LSD

Maybe it was unintentionally watching the “Sterling drops LSD” episode of Mad Men on Robert Anton Wilson’s birthday, or maybe because after watching that I stumbled upon an acid themed Politically Incorrect…






Actor Larry Hagman, a mainstay of television known for his roles on shows such as Dallas and I Dream of Jeannie, died this past Friday. In a rare case of psychedelics being discussed frankly and positively on mainstream TV, he explained why all of our politicians should be required to undergo an LSD trip at least once:


Dr. Rick Strassman, a psychiatric researcher with a specialization in psychotropic drugs, on the “enlightenment experience” and hallucinogens as a pathway for Westerners into Buddhism and Hinduism:

I went to a Zen temple in my early 20s, and, ever the scientist, every chance I got to speak to a monk one on one, I asked every one of them if they had tripped on psychedelics and how important their trips were in their decision to become a monk. And I’d say 99% of these junior monks in their 20s all got their start on LSD.


What caused the face eaters? This video seeks to explore this question.

“The guy was, like, tearing him to pieces with his mouth, so I told him, ‘Get off!'” Vega told Miami television station WSVN. “The guy just kept eating the other guy away, like, ripping his skin.”

Vega flagged down a Miami police officer, who he said repeatedly ordered the attacker to get off the victim. The attacker just picked his head up and growled at the officer, Vega said.







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In this episode of The Disinfocast I interview Peter Bebergal, who went looking for meaning and found ritual magick, punk rock and hallucinogenics instead. I talk with Bebergal about his new memoir Too Much to Dream: A Psychedelic American Boyhood, stopping along the way to parse out the difference between magick and mysticism, the mythic power of Marvel Comics and whether or not LSD is a valid tool for enlightenment.

Listen to Peter Bebergal’s journey on the latest episode of The Disinformation Company’s official podcast, The DisinfoCast.


LSDScott Hensley reports on NPR:

You might be tempted to chuckle about some Norwegian researchers peering back at experiments done during the ’60s and ’70s with LSD as a treatment for alcoholism.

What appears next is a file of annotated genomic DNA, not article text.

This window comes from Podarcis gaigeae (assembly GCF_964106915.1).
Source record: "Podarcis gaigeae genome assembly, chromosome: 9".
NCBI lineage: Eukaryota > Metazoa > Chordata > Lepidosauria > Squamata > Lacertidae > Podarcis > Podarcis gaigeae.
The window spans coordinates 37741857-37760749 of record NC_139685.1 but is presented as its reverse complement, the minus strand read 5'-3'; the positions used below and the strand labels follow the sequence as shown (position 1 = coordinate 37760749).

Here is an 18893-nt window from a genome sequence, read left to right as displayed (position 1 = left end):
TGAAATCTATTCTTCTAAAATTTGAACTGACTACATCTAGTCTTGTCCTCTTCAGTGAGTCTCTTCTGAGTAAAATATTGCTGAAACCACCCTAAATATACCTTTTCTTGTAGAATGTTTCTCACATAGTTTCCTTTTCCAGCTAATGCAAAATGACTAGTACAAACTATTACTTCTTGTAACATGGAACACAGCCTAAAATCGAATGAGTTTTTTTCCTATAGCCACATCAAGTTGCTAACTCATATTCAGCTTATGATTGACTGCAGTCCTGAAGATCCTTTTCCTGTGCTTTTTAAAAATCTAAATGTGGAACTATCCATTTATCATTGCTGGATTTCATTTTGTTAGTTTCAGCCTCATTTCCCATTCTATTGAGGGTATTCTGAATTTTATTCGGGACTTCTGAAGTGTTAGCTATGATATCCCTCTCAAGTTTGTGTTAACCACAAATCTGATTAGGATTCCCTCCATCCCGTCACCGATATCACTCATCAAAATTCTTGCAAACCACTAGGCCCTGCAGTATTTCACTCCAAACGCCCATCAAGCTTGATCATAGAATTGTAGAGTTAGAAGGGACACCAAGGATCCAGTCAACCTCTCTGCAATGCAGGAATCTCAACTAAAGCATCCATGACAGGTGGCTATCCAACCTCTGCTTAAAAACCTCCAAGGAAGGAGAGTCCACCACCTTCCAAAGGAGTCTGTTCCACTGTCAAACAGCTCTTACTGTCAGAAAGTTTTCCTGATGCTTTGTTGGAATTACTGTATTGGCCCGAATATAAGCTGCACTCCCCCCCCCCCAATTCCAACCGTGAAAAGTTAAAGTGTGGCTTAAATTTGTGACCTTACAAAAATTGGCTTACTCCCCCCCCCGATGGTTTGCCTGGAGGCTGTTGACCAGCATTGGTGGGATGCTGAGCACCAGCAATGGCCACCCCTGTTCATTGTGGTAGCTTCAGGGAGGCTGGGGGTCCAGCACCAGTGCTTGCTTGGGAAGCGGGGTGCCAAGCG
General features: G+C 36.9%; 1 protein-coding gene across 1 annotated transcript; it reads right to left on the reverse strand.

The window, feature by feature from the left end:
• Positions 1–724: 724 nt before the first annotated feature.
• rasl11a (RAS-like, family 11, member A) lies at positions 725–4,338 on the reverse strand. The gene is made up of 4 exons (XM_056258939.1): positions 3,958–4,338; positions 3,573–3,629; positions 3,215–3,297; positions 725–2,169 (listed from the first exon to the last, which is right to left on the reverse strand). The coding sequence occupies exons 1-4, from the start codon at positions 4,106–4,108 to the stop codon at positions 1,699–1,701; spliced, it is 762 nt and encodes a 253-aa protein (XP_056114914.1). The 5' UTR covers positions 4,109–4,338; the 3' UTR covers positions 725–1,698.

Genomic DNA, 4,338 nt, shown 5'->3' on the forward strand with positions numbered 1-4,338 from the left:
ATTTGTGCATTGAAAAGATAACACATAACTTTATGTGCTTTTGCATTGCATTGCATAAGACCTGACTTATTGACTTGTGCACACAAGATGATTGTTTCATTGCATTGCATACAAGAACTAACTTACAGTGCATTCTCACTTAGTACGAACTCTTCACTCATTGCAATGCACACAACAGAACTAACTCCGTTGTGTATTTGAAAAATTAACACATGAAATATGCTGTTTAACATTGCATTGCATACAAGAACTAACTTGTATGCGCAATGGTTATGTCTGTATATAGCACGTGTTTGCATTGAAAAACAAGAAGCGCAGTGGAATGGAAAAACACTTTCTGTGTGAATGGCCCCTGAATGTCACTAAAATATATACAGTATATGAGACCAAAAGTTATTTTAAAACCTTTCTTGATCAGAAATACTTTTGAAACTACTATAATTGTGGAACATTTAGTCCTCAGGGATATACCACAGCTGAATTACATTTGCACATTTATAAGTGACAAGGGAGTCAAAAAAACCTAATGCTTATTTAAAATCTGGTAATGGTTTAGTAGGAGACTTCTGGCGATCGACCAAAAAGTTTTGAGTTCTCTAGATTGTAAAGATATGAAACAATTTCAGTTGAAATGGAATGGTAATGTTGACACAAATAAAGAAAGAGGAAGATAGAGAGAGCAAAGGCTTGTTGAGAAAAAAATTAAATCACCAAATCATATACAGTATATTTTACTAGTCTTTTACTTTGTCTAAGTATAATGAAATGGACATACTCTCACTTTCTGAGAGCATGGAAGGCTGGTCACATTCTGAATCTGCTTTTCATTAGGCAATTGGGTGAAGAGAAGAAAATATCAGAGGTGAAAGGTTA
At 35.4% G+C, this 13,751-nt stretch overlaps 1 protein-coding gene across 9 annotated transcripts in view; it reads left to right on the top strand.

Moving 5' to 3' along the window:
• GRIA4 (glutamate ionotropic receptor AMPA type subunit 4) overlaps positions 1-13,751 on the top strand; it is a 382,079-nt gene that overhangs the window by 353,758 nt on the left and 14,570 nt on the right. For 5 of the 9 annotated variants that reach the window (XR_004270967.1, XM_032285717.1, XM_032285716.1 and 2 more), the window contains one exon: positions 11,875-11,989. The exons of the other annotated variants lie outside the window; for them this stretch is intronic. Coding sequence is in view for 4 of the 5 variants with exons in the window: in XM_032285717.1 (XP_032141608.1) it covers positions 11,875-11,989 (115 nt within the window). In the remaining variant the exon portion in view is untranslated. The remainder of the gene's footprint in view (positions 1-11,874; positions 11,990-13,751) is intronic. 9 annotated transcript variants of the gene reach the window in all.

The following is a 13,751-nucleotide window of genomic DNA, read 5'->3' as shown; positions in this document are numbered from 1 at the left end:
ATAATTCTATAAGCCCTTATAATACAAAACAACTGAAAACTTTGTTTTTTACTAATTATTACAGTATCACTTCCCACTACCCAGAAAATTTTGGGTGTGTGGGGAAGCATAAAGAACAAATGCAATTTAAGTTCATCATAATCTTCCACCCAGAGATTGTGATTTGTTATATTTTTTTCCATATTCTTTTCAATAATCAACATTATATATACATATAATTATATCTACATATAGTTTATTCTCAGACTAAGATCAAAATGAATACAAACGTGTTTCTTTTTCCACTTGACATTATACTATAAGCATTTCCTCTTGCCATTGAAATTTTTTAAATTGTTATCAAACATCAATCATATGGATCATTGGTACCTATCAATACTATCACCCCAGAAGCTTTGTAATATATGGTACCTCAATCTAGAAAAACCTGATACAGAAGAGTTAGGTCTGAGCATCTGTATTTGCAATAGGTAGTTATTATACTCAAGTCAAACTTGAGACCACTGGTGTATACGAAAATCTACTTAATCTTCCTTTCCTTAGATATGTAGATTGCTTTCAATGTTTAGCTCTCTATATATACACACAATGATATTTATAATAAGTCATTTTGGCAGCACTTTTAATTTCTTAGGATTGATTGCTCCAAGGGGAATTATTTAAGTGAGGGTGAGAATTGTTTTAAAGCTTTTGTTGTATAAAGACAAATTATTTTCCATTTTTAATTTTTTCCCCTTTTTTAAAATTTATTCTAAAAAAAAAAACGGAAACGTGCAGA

But don’t.

Their rigorous analysis, combining data from six different studies, concludes that one dose of the hallucinogenic drug might just help.

The past studies randomly assigned patients to get a strong dose of LSD or something else (another drug, such as amphetamine, a low dose of LSD or nothing special). And the results provide evidence for a beneficial effect on abstinence from alcohol.

For what it’s worth, the analysis, just published online by the Journal of Psychopharmacology, was funded by the Research Council of Norway, not exactly a fringe outfit …




Vice presents the wild trip of Krystle Cole as part of its Hamilton’s Pharmacopoeia series:

There is no facile synthesis of the events that transpired at the Wamego missile silo between October 1 and November 4, 2000. The available information is a viscous solution of truths, half-lies, three-quarter truths, and outright lies, the fractionation of which yields no pure product. The dramatis personae are many and varied. The chemicals in question often obscure and untested…



A “stable, well-balanced” housewife describes her experience after receiving a 100 gama dose of LSD-25 as part of government research — she served as a voluntary participant in clinical trials of the drug. She tries to express what she sees but unfortunately “can’t talk in technicolor.” She sums the journey up with, “I’ve never seen such infinite beauty…this is reality.” Luckily, people who attempt such encounters now are jailed.



I never knew there was such a thing as “psychedelic warfare”. From a vintage Popular Science article, via Parapolitical: Secret U.S. tests show[ed] startling military uses for weird new chemical agents. The so-called…


Does the altering of consciousness, through means chemical or otherwise, lie at the very heart of existence? Author and neuroscientist Sam Harris, usually known for ripping religion to shreds, delves into the…



The legendary editor behind Mondo 2000 magazine reveals how LSD, psilocybin mushrooms, and a high school underground newspaper all fermented into High Frontiers, Reality Hackers and eventually his famous cyberculture publication as…